The opening and closing of a ligand-gated ion channel depend on the binding of a "ligand", which refers to a small molecule that may bind to ion channels.
If their binding results in the opening of the channel, the ligand is called "agonist". Neurotransmitters are endogenous agonists.
If their binding renders the channel unresponsive to its endogenous agonist, the ligand is called "antagonist" or "blocker". Three commonly observed ligand-gated ion channels
are illustrated below.
Figure 3-4. nAChR. Its endogenous agonist is acetylcholine (ACh), it can also be opened by a component in cigarette, nicotine.
That is how nAChR got its name. The channel is permeable to sodium and potassium ions when it is open, but the sodium influx is greater than the potassium outflux.
Hence the net result is an inward positive ionic current, causing depolarization. [Source: Wikipedia]
Figure 3-5. GABAA receptor. The opening of this channel leads to the influx of chloride ions (Cl-)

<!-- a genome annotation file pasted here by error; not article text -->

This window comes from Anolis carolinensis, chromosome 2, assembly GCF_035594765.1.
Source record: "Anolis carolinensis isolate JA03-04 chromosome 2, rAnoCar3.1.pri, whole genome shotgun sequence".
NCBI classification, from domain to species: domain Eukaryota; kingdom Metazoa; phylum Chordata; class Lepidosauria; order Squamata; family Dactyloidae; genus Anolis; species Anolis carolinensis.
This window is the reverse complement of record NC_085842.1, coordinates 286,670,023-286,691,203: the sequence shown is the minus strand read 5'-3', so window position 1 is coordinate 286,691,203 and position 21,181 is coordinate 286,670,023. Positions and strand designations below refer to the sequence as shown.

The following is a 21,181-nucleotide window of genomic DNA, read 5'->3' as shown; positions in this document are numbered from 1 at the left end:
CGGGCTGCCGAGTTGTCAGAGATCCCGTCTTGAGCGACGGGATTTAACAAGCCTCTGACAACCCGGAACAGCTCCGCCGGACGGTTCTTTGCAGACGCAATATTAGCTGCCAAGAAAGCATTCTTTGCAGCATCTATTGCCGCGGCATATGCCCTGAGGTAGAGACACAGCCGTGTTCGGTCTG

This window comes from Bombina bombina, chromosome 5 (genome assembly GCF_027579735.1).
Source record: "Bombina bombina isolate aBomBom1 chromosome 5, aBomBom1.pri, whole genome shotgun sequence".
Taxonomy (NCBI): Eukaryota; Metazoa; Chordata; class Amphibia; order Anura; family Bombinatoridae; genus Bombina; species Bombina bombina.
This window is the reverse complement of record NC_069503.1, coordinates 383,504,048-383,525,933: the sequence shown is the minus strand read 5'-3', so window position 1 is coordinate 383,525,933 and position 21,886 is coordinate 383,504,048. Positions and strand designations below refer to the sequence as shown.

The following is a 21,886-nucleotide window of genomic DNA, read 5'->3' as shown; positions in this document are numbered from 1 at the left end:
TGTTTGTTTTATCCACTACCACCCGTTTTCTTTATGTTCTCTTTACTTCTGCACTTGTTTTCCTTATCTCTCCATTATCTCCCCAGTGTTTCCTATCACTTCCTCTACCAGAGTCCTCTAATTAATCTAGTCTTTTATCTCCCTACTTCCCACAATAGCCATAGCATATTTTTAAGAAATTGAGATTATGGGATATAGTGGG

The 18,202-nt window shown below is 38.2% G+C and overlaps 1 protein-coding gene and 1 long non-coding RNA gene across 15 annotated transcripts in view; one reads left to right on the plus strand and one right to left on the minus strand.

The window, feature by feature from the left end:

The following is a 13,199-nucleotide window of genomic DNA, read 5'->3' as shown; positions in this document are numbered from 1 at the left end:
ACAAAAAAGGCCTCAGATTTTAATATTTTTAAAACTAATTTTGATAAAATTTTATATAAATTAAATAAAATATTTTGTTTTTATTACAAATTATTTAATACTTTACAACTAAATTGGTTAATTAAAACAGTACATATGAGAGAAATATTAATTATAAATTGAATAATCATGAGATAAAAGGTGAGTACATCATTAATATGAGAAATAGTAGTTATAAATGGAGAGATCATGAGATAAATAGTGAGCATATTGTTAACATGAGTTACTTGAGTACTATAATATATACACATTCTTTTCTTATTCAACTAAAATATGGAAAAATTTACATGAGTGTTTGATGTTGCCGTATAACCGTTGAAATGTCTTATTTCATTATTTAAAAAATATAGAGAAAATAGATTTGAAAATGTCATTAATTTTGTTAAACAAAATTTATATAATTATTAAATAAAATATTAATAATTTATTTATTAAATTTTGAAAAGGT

resulting in decrease of membrane potential. Thus the opening of GABAA receptor has inhibitory effect on neuronal firing. The commonly used sleeping pill,
benzodiazepine, can enhance the efficacy of its endogenous agonist, GABA. [Source: Möhler, 2002]
Figure 3-6. NMDA receptor. The opening of this channel causes sodium and calcium ions to flow inward, resulting in depolarization.
The NMDA receptor is a unique ligand-gated ion channel. Its intrinsic gate is regulated by the neurotransmitter glutamate.
On the other hand, the channel pore could be blocked by magnesium (Mg2+) ions from the extracellular side. Hence, the NMDA receptor is regulated not only
by glutamate, but also the extracellular Mg2+ concentration and membrane potential. The depolarizing electric field (outward) may repel Mg2+ out of the pore.
This unique property enables the NMDA receptor to play a key role in learning and memory (see this article).
[Source: Longone et al, 2011.]